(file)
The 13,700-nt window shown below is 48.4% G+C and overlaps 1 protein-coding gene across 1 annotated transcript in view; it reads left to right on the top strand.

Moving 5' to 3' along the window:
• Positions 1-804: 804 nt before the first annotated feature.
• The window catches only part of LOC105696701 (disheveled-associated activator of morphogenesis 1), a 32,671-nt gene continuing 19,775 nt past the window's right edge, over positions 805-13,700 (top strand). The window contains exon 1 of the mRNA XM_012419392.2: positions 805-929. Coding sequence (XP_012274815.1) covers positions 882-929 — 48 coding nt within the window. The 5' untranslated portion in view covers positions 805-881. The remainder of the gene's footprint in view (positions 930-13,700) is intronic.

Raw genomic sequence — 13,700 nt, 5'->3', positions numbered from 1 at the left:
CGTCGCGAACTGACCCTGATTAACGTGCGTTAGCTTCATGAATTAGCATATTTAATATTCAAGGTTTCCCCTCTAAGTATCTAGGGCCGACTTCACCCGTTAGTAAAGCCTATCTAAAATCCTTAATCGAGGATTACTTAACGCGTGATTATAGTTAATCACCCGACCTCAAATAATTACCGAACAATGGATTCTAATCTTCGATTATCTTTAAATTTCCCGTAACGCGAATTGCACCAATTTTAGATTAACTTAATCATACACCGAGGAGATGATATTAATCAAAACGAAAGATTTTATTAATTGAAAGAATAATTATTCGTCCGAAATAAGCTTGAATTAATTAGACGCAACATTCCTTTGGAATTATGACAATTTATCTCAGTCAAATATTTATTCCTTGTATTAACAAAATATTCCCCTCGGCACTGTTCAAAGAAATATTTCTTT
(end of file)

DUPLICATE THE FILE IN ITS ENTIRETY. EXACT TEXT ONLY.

The 13,700-nt window shown below is 48.4% G+C and overlaps 1 protein-coding gene across 1 annotated transcript in view; it reads left to right on the top strand.

Moving 5' to 3' along the window:
• Positions 1-804: 804 nt before the first annotated feature.
• The window catches only part of LOC105696701 (disheveled-associated activator of morphogenesis 1), a 32,671-nt gene continuing 19,775 nt past the window's right edge, over positions 805-13,700 (top strand). The window contains exon 1 of the mRNA XM_012419392.2: positions 805-929. Coding sequence (XP_012274815.1) covers positions 882-929 — 48 coding nt within the window. The 5' untranslated portion in view covers positions 805-881. The remainder of the gene's footprint in view (positions 930-13,700) is intronic.

Raw genomic sequence — 13,700 nt, 5'->3', positions numbered from 1 at the left:
CGTCGCGAACTGACCCTGATTAACGTGCGTTAGCTTCATGAATTAGCATATTTAATATTCAAGGTTTCCCCTCTAAGTATCTAGGGCCGACTTCACCCGTTAGTAAAGCCTATCTAAAATCCTTAATCGAGGATTACTTAACGCGTGATTATAGTTAATCACCCGACCTCAAATAATTACCGAACAATGGATTCTAATCTTCGATTATCTTTAAATTTCCCGTAACGCGAATTGCACCAATTTTAGATTAACTTAATCATACACCGAGGAGATGATATTAATCAAAACGAAAGATTTTATTAATTGAAAGAATAATTATTCGTCCGAAATAAGCTTGAATTAATTAGACGCAACATTCCTTTGGAATTATGACAATTTATCTCAGTCAAATATTTATTCCTTGTATTAACAAAATATTCCCCTCGGCACTGTTCAAAGAAATATTTCTTT